After weeks of almost daily condemnation by the Pentagon, the Afghan government has finally released 65 detainees from Bagram Prison. All were held for a protracted period of time by the US, but their detentions were reviewed after the prison was handed over to the Afghans.
The controversy surrounding the detainees is also one surrounding the nature of the Afghan legal system, which was rebuilt out of wholecloth by US occupation forces after the 2001 invasion. At the time, they modeled it after the US system, with a presumption of innocence and a reliance on evidence.
The problem is that by 2014 both notions were considered totally outdated by the Pentagon, and open-ended detention without evidence on military say-so is the order of the day. The handover of Bagram stalled several times on President Obama’s inability to get Afghan President Hamid Karzai to promise not to give any of the detainees access to the court system.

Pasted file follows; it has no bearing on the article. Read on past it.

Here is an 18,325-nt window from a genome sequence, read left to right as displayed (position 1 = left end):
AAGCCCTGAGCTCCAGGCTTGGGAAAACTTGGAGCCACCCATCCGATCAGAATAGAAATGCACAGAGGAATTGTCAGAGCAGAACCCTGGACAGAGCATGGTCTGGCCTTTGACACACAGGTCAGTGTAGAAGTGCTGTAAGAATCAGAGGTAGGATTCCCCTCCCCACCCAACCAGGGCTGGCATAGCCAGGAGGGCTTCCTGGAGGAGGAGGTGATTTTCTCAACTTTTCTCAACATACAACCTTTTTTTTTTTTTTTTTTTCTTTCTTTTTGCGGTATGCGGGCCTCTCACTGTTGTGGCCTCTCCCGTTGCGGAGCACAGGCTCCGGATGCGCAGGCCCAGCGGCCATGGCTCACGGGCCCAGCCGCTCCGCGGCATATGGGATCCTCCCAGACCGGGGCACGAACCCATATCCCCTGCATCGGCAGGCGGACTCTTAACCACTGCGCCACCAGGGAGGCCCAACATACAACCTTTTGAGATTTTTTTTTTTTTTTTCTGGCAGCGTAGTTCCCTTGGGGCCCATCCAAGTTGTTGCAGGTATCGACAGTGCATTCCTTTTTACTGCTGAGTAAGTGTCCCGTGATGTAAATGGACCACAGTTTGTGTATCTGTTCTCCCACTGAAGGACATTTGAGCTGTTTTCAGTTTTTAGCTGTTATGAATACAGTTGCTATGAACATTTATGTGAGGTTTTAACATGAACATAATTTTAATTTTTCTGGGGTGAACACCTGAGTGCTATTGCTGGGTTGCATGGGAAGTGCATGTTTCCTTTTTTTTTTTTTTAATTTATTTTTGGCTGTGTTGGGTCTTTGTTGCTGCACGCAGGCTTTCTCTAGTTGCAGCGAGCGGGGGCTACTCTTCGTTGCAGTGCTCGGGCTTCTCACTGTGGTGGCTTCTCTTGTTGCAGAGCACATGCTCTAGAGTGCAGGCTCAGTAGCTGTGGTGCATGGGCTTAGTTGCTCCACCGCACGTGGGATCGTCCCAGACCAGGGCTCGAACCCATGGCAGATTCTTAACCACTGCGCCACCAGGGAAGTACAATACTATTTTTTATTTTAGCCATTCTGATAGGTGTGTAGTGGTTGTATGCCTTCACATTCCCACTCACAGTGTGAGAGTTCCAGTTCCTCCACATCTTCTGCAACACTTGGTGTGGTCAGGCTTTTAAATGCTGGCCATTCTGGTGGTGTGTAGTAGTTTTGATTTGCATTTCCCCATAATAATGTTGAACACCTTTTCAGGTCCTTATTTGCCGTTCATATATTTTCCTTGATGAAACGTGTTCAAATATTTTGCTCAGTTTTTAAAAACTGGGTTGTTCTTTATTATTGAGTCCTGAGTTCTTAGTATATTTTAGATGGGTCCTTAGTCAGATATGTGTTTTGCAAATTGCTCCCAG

It wasn’t Karzai being difficult, even if it was spun that way. The Afghan legal system simply doesn’t have the loopholes that’ve been carved out in the American one, and a president can’t simply bypass the courts for international convenience.
In the end the decision was to give the detainees access to a Review Board. The Pentagon has argued that this too was never meant to be able to release anyone, but was supposed to decide between sending those with real evidence against them to the courts for trial, and extending the detention of the rest “pending investigation.”
Instead, when the board couldn’t find any evidence on a lot of the detainees, they ordered them released. When the US sent them what they insisted was rock-solid proof of guilt, it amounted to little more than Pentagon statements of their guilt with no evidence attached.
The Pentagon’s final “pre-release” statement insisted that the 65 are “all Taliban” and will return to the battlefield to kill US troops.